Critical Care |

Fetal Distress and Maternal Collapse During Labor Induction: Amniotic Fluid Embolism Exemplified FREE TO VIEW

Dennis Kim*, MD; Vishal Bansal, MD; Raul Coimbra, MD
Author and Funding Information

UCSD, San Diego, CA

Chest. 2012;142(4_MeetingAbstracts):308A. doi:10.1378/chest.1357142
Text Size: A A A
Published online


SESSION TYPE: Critical Care Case Report Posters

PRESENTED ON: Tuesday, October 23, 2012 at 01:30 PM - 02:30 PM

INTRODUCTION: Amniotic fluid embolism (AFE) is a potentially devastating clinical syndrome characterized by hypoxia, shock, disseminated intravascular coagulopathy (DIC), and altered mental status [1].

CASE PRESENTATION: A previously healthy primigravid 38 year old female was induced at 40 weeks + 5 days. Six hours post-induction, fetal decelerations as well as maternal hypoxia and hypotension were noted, resulting in a stat C-section. The patient demonstrated severe hypoxemia and hypoperfusion (ABG=7.24/39/50/17/-10.1, 100% FiO2) which rapidly progressed to DIC (INR=3.9, aPTT=89.5sec, fibrinogen=<40mg/dL). Upon closure of the patient's abdomen, an increase in peak inspiratory pressure and severe hypotension were recorded. Reopening of the midline incision revealed intraabdominal hemorrhage resulting in the abdominal compartment syndrome. Concurrent to surgical hemostasis, thromboelastography was used to guide massive transfusion efforts. The patient developed multiple organ dysfunction syndrome, acute respiratory distress syndrome, and shock refractory to multiple vasopressors and inotropes. A transthoracic echocardiogram demonstrated signs of pulmonary hypertension (PAP >50mmHg) and acute right ventricular failure. Inhaled nitric oxide was initiated at 40 ppm with improvements in oxygenation as well as hemodynamics. Neither the mother nor her daughter suffered any long term cognitive or other end organ impairment. Both patients were discharged home uneventfully on hospital day 24.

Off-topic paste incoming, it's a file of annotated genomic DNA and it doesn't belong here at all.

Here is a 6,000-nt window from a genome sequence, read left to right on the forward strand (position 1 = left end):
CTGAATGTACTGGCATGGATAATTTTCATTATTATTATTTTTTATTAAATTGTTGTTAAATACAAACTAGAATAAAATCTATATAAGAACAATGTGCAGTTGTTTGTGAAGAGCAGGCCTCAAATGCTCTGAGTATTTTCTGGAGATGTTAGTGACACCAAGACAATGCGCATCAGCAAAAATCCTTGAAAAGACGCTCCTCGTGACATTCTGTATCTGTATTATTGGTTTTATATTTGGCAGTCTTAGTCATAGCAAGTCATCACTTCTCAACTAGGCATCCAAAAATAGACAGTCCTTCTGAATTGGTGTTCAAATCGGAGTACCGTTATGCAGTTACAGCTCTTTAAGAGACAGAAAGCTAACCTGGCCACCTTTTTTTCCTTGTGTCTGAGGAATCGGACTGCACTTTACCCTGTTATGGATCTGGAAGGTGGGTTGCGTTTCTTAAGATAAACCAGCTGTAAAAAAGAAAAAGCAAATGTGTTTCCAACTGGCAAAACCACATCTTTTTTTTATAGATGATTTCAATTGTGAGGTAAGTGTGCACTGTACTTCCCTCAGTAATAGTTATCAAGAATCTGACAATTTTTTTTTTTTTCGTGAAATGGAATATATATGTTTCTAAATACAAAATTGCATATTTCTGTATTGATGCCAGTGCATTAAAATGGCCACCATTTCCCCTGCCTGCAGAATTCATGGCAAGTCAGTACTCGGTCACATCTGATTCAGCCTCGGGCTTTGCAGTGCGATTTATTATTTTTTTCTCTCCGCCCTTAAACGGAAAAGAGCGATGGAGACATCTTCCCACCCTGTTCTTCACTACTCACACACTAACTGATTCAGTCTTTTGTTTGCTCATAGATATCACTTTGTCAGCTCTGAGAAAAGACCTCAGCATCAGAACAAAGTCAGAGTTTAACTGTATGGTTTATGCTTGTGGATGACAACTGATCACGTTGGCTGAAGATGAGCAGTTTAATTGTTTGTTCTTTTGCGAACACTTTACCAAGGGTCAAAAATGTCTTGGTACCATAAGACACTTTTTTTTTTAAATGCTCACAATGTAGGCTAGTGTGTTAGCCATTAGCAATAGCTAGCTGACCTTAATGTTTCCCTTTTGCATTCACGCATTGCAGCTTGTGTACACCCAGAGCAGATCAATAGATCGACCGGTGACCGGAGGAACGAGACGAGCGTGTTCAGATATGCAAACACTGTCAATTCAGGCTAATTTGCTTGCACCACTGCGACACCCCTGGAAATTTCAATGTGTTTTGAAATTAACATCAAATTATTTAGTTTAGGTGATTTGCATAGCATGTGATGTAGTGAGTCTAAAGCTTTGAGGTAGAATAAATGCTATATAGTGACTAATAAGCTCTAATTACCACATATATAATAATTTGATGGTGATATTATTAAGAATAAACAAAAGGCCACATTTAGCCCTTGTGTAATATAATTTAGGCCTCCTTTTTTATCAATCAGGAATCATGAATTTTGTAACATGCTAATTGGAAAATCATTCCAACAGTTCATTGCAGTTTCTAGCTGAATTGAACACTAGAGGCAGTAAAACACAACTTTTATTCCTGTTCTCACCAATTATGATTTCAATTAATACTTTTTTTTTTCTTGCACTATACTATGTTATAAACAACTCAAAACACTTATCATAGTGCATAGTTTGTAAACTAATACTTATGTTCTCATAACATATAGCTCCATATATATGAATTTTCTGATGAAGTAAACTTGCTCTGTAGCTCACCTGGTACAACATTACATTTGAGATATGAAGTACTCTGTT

DISCUSSION: Amniotic fluid embolism accounts for 10% of maternal deaths in developed countries with an associated neonatal mortality rate between 20-60% [2]. Several risk factors for AFE have been identified. These include older maternal age (≥35 years old), operative or instrumented birth, race, and medical conditions such as eclampsia. Data regarding induction of labor as a risk factor for AFE are conflicting. Entry of amniotic fluid constituents with a resulting immunologic or inflammatory response, in conjunction with physical obstruction at key sites of the maternal vasculature, are proposed mechanisms underlying the pathophysiology of AFE. Diagnosis of AFE is clinical and should be suspected in the pregnant patient who acutely presents with shock associated with respiratory failure during labor and delivery or in the immediate postpartum period. Treatment of AFE syndrome is supportive and should be directed towards cardiopulmonary stabilization, reversal of coagulopathy, and end-organ support.

CONCLUSIONS: Despite an improved understanding of AFE, maternal morbidity and mortality remain high. Early recognition and aggressive intervention remain the key to successful management of this uncommon disease.

1) Moore J, Baldisseri MR. Amniotic fluid embolism. Crit Care Med 2005; 33(10):S279-S285.

2) Conde-Agudelo A, Romero R. Amniotic fluid embolism: an evidence-based review. Am J Obstet Gynecol 2009;201:445.e1-13.

DISCLOSURE: The following authors have nothing to disclose: Dennis Kim, Vishal Bansal, Raul Coimbra

No Product/Research Disclosure Information

UCSD, San Diego, CA




Citing articles are presented as examples only. In non-demo SCM6 implementation, integration with CrossRef’s "Cited By" API will populate this tab (http://www.crossref.org/citedby.html).

Some tools below are only available to our subscribers or users with an online account.

Related Content

Customize your page view by dragging & repositioning the boxes below.

Find Similar Articles
CHEST Journal Articles
  • CHEST Journal
    Print ISSN: 0012-3692
    Online ISSN: 1931-3543